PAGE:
ALBUM OF THE WEEK - Week of February 16th, 2015

ALBUM OF THE WEEK - Week of February 16th, 2015 - DILLARD & CLARK - The Fantastic Expedition of Dillard & Clark

Back again after taking some time off last week to enjoy the balmy temperatures that have been a staple of yet another winter. After looking at some of the best electronic music albums of 2014 in the past two installments of ALBUM OF THE WEEK I am doing a little focus on the birth of the country rock genre with the 1968 A&M release of The Fantastic Expedition of Dillard & Clark. This release features Doug Dillard of the famous bluegrass family the Dillards and Gene Clark formerly of the Byrds. In retrospect, you can see that both Dillard and Clark were already working in groups that came from a folk background, were well-versed in country music, and most certainly would have stumbled across the whole country rock thing as the Dillards or the Byrds. The Dillards were an Elektra act and everything from 1968's Wheatstraw Grass onward has a slight tinge of the radical rock & roll vision of Jac Holtzman's mighty label. The Byrds teamed up with Gram Parsons the same year and released their finest record - the country tinged Sweetheart of the Rodeo. In fact, a good case could be made that Parsons beat them all to the country rock promised land with the International Submarine Band the previous year, but like most of Parsons' work it went virtually unnoticed in every sector except serious musicians paying attention. Other groups like the Youngbloods, Buffalo Springfield, and the Grateful Dead were definitely looking in that direction as well, but no one really packaged it in such a complete way as to codify the nascent genre as Dillard & Clark did.

I recently picked up the 2008 reissue of the album with three bonus tracks, including a ragged cover of the Elvis hit "Don't Be Cruel" that is to die for and nearly pays for the price of admission here. Many of the usual players are here including Byrds rhythm section Chris Hillman (mandolin) and Michael Clarke (drums) with Bernie Leadon on banjo, who brings the future Eagles' tune "Train Leaves Here This Morning" with him, although this version will quickly make you forget the mellowed out strains of the Don Henley No-Soul Revue. It's obvious when listening to this album, especially "The Radio Song", that this whole country rock thing is going to end up at the Hotel California by the late Seventies. But Andy Belling's harpsichord playing gives this album that classic, roughed-up Sixties psych feel that ties it together with the baroque Arthur Lee stylings of Clark's first post-Byrds attempt - Echoes with the Godsin Brothers. The Fantastic Expedition... represents some of Clark's best work in what turned out to be a very troubled career, dodgy recording output, and a premature exit. Dillard passed in 2012 and turned out to be the banjo playing ambassador for the bluegrass nation, based on the reputation of this album and his subsequent solo work. The music is a beautiful mix of country, rock, folk, and gospel. It's hard to pick a favorite because nearly every tune is a classic but the most recognizable track from the album is "The Radio Song", which features the diverse mix of styles that came to define the genre as played by the Flying Burrito Brothers, Neil Young, and Waylon Jennings just a few years down the road - the whole blueprint for country rock is laid out right here.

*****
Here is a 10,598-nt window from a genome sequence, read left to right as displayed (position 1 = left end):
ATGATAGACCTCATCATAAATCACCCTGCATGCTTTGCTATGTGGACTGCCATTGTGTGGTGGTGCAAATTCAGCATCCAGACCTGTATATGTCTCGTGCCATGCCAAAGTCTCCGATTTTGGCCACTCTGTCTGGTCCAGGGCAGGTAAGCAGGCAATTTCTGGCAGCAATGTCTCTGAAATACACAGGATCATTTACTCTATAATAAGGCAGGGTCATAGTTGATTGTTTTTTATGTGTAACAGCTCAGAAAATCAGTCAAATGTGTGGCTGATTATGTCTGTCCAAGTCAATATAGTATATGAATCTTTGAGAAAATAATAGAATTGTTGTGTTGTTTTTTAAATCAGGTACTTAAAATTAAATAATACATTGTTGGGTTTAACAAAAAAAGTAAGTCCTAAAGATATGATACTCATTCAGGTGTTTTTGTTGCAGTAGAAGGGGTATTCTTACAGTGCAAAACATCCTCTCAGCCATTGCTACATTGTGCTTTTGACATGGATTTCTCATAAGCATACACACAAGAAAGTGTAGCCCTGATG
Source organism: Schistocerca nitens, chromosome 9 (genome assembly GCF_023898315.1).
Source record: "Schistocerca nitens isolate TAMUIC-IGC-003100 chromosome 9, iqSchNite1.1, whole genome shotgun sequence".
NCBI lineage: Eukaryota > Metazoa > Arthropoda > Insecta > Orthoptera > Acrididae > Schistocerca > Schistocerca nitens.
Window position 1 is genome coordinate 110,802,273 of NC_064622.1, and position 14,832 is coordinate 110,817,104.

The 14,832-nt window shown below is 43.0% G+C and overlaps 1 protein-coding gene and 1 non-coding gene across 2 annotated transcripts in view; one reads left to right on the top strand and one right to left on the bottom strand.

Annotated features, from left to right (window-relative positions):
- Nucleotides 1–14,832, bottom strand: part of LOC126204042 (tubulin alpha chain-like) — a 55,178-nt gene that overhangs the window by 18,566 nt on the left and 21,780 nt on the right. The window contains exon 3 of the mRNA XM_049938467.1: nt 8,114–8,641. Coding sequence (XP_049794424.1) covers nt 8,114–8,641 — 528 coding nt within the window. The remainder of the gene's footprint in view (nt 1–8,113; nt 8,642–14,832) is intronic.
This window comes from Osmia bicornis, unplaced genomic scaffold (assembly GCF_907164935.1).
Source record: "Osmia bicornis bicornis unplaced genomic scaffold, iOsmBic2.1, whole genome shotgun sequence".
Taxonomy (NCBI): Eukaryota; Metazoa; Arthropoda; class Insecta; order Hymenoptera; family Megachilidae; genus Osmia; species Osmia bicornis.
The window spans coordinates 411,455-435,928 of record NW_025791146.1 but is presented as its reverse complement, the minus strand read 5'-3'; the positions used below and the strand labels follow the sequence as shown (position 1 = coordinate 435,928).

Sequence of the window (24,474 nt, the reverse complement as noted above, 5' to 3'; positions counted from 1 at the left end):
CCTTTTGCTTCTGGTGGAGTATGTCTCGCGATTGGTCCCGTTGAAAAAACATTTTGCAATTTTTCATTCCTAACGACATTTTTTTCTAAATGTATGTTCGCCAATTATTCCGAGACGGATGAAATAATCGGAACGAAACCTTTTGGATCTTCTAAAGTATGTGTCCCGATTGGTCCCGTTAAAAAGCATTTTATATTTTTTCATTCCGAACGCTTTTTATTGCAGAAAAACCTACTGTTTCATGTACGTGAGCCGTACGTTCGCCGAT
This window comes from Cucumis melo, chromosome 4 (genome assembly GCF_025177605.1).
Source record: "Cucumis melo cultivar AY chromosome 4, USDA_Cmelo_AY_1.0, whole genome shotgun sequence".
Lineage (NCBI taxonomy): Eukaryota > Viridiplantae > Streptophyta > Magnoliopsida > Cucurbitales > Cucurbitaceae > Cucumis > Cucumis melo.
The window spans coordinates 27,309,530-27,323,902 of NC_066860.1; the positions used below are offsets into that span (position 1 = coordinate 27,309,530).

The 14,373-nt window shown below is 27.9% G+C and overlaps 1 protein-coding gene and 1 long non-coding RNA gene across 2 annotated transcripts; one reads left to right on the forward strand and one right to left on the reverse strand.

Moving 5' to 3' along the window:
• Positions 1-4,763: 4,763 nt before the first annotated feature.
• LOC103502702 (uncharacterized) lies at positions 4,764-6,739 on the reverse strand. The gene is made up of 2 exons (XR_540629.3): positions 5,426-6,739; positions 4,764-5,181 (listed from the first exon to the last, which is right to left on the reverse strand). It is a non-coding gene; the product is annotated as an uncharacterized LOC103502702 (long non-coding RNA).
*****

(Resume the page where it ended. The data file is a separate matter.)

Get The Fantastic Expedition of Dillard & Clark here: http://www.discogs.com/Dillard-Clark-The-Fantastic-Expedition-Of-Dillard-Clark/release/1330863

The Radio Song

1 comment:

LD said...

Solid write-up and great album. Gene Clark's voice was a thing of haunting beauty. As for the birth of country-rock, I think it's a little complicated, especially in southern California. Several groups started twangin' it up around the same time (1967-68), so that first country-rock album is difficult to define -- though Safe At Home by the ISB is as good a choice as any. I will say that Clarence White was mixing bluegrass, country, and rock 'n' roll with the Kentucky Colonels as far back as 1965 and in late 1966 did session work with The Byrds and Gene Clark with the Gosdin Brothers, which mostly entailed him laying down sweet country licks on rock songs. Further complicating this is the fact that Buck Owens And His Buckaroos were clearly flirting with country-rock by the mid-'60s and James Burton's guitar had been bringing out the rock in Rick Nelson since the late '50s. Then you had guys like Joe Maphis and the Collins Kids and Jerry Lee Lewis all seamlessly combining country with rock 'n' roll, so it's a slippery slope.